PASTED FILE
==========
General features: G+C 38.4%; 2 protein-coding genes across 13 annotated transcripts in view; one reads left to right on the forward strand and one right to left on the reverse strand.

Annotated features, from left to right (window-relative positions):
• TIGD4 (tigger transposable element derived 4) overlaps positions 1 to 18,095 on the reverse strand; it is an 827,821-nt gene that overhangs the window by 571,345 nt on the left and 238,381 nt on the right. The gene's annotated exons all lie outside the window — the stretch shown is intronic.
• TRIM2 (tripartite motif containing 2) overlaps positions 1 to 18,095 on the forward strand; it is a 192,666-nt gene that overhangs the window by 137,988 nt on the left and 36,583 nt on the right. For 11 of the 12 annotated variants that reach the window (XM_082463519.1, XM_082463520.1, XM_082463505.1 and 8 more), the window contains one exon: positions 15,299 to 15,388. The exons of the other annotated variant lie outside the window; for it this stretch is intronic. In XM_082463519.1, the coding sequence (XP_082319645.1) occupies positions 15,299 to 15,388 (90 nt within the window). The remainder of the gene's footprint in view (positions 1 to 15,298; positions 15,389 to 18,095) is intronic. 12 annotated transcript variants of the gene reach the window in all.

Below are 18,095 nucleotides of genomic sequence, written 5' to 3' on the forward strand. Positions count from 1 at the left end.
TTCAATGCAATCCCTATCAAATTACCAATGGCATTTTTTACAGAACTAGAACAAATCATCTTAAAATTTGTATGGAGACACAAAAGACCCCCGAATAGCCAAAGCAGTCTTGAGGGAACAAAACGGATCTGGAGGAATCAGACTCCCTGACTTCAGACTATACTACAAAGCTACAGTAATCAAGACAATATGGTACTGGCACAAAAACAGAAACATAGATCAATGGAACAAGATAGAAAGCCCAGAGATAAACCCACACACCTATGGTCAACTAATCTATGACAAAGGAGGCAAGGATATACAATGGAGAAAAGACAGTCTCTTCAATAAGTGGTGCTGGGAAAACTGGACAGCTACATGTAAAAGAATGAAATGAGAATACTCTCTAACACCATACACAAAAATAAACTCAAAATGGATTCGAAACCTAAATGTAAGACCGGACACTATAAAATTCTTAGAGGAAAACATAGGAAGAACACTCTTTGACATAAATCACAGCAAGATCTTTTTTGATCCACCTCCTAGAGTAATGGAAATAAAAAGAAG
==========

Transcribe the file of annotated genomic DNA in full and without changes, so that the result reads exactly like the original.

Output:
General features: G+C 38.4%; 2 protein-coding genes across 13 annotated transcripts in view; one reads left to right on the forward strand and one right to left on the reverse strand.

Annotated features, from left to right (window-relative positions):
• TIGD4 (tigger transposable element derived 4) overlaps positions 1 to 18,095 on the reverse strand; it is an 827,821-nt gene that overhangs the window by 571,345 nt on the left and 238,381 nt on the right. The gene's annotated exons all lie outside the window — the stretch shown is intronic.
• TRIM2 (tripartite motif containing 2) overlaps positions 1 to 18,095 on the forward strand; it is a 192,666-nt gene that overhangs the window by 137,988 nt on the left and 36,583 nt on the right. For 11 of the 12 annotated variants that reach the window (XM_082463519.1, XM_082463520.1, XM_082463505.1 and 8 more), the window contains one exon: positions 15,299 to 15,388. The exons of the other annotated variant lie outside the window; for it this stretch is intronic. In XM_082463519.1, the coding sequence (XP_082319645.1) occupies positions 15,299 to 15,388 (90 nt within the window). The remainder of the gene's footprint in view (positions 1 to 15,298; positions 15,389 to 18,095) is intronic. 12 annotated transcript variants of the gene reach the window in all.

Below are 18,095 nucleotides of genomic sequence, written 5' to 3' on the forward strand. Positions count from 1 at the left end.
TTCAATGCAATCCCTATCAAATTACCAATGGCATTTTTTACAGAACTAGAACAAATCATCTTAAAATTTGTATGGAGACACAAAAGACCCCCGAATAGCCAAAGCAGTCTTGAGGGAACAAAACGGATCTGGAGGAATCAGACTCCCTGACTTCAGACTATACTACAAAGCTACAGTAATCAAGACAATATGGTACTGGCACAAAAACAGAAACATAGATCAATGGAACAAGATAGAAAGCCCAGAGATAAACCCACACACCTATGGTCAACTAATCTATGACAAAGGAGGCAAGGATATACAATGGAGAAAAGACAGTCTCTTCAATAAGTGGTGCTGGGAAAACTGGACAGCTACATGTAAAAGAATGAAATGAGAATACTCTCTAACACCATACACAAAAATAAACTCAAAATGGATTCGAAACCTAAATGTAAGACCGGACACTATAAAATTCTTAGAGGAAAACATAGGAAGAACACTCTTTGACATAAATCACAGCAAGATCTTTTTTGATCCACCTCCTAGAGTAATGGAAATAAAAAGAAG